confound[kən fo̵und′; for 3, usually kän′-]
- An example of confound is when you ask someone a really tough question.
- An example of confound is when you act in a suprising way, leaving friends confused about your behavior.
- An example of confound is when you stop a plot to overthrow the government.
- to mix up or lump together indiscriminately; confuse
- to make feel confused; bewilder
- to damn: used as a mild oath
- Archaic to defeat or destroy
- Archaic to abash
Origin of confoundMiddle English confouṅden ; from Old French confondre ; from Classical Latin confundere, to pour together, confuse ; from com-, together + fundere, to pour: see found
transitive verbcon·found·ed, con·found·ing, con·founds
- To cause to become confused or perplexed. See Synonyms at perplex.
- To fail to distinguish; mix up: Don't confound fiction and fact.
- To make (something bad) worse: Do not confound the problem by losing your temper.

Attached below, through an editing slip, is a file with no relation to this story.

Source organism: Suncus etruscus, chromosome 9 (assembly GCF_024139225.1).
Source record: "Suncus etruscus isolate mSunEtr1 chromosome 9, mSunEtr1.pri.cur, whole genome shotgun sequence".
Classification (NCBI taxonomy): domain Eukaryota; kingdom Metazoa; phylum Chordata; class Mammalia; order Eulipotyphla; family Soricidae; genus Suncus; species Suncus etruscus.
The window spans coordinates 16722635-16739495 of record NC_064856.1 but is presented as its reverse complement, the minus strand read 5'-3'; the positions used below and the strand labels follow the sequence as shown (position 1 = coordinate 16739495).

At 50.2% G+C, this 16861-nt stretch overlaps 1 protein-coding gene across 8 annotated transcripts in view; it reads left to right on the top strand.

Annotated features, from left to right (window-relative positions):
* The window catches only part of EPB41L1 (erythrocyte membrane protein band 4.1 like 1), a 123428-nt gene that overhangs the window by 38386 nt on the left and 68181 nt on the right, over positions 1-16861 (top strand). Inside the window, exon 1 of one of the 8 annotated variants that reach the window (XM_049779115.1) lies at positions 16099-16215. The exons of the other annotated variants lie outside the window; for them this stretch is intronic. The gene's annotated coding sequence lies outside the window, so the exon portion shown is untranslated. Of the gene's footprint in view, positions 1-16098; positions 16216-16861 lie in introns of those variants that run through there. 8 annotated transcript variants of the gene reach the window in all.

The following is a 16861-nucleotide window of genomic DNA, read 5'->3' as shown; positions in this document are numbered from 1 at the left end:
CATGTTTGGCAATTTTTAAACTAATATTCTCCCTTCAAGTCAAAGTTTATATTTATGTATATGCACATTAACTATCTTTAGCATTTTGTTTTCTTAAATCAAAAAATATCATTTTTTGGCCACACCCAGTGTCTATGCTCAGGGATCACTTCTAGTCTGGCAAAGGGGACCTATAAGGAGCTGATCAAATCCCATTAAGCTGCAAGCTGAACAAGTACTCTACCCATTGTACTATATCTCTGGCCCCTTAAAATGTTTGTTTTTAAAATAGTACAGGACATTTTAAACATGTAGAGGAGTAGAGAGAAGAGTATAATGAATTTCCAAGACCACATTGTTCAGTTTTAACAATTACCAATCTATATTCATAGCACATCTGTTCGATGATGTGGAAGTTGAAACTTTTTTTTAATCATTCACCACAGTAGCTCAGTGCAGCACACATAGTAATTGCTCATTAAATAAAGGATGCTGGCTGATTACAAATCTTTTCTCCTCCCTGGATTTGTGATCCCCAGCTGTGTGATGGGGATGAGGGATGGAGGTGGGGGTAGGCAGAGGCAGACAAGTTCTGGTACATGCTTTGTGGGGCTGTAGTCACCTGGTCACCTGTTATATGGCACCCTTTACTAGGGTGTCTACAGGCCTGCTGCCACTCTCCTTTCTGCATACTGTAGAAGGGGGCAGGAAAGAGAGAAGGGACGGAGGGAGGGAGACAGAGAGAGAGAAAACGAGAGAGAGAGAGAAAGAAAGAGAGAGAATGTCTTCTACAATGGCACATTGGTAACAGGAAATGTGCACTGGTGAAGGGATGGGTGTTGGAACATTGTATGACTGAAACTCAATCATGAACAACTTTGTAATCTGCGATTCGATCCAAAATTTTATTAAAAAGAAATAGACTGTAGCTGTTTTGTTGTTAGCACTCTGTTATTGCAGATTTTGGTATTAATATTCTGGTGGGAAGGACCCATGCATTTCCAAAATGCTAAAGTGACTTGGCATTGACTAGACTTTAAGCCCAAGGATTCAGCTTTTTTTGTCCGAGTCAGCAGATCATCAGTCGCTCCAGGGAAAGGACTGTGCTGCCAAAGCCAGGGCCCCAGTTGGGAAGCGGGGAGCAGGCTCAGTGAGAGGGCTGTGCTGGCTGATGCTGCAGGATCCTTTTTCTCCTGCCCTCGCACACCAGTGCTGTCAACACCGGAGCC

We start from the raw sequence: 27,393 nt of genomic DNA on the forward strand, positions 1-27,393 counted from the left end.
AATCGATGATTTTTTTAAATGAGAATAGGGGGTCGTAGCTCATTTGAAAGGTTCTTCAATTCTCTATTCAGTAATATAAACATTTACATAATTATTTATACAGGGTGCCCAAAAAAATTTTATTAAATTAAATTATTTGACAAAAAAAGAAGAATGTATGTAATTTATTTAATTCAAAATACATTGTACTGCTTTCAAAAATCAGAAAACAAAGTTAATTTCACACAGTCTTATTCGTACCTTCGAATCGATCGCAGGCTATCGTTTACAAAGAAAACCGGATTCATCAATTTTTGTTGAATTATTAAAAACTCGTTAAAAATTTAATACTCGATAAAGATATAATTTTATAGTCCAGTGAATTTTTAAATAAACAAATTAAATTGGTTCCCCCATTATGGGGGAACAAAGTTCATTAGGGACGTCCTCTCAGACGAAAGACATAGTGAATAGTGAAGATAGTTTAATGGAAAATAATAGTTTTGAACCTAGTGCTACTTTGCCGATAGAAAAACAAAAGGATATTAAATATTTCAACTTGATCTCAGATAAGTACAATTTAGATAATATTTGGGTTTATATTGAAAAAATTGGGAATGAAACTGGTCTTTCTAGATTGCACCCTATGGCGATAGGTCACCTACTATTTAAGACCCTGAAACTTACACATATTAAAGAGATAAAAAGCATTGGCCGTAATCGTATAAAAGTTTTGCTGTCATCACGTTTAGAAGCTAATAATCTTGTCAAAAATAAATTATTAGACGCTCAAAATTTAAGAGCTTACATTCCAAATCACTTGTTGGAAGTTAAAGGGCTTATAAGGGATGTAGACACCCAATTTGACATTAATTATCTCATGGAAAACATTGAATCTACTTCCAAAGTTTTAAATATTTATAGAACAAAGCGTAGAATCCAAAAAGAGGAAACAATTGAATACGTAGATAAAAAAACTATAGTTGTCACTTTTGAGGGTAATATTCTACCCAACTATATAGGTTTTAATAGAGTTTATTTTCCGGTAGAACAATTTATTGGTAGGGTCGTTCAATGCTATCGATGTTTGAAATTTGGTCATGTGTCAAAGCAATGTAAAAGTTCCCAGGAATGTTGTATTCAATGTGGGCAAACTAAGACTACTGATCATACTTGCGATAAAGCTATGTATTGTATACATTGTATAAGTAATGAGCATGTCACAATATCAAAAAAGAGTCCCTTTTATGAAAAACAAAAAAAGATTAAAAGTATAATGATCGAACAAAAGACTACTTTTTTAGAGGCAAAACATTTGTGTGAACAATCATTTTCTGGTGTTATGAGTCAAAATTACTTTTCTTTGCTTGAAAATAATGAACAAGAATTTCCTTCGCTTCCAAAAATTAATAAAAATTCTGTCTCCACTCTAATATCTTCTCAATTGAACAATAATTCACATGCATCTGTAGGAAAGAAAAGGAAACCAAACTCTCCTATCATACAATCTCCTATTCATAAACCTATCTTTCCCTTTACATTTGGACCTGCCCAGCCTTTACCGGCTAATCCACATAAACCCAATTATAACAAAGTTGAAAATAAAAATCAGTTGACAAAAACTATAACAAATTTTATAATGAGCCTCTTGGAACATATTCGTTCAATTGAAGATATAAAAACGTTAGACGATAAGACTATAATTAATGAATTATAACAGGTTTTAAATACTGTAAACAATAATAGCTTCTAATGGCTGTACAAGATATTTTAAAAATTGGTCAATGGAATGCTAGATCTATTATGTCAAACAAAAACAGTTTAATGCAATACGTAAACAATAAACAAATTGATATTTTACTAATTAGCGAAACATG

- To cause to be ashamed; abash: an invention that confounded the skeptics.
- Used in mild curses: Confound you!
- a. To frustrate or thwart: trivial demands that confounded the peace talks.b. Archaic To defeat or overthrow (an enemy).
Origin of confoundMiddle English confounden, from Anglo-Norman confundre, from Latin cōnfundere, to mix together, confuse : com-, com- + fundere, to pour; see gheu- in Indo-European roots.
(third-person singular simple present confounds, present participle confounding, simple past and past participle confounded)
- To confuse; to mix up; to puzzle.
- To fail to see the difference; to mix up; to confuse right and wrong.
- To make something worse.
- Don't confound the situation by yelling.
- To cause to be ashamed; to abash.
- His actions confounded the skeptics.
- To defeat, to frustrate, to thwart.
- (dated) To damn (a mild oath).
- Confound you!
- Confound the lady!
- (archaic) To bring to ruination.
- To stun, amaze
- (statistics) a confounding variable
From Anglo-Norman cunfundre, from Old French confondre.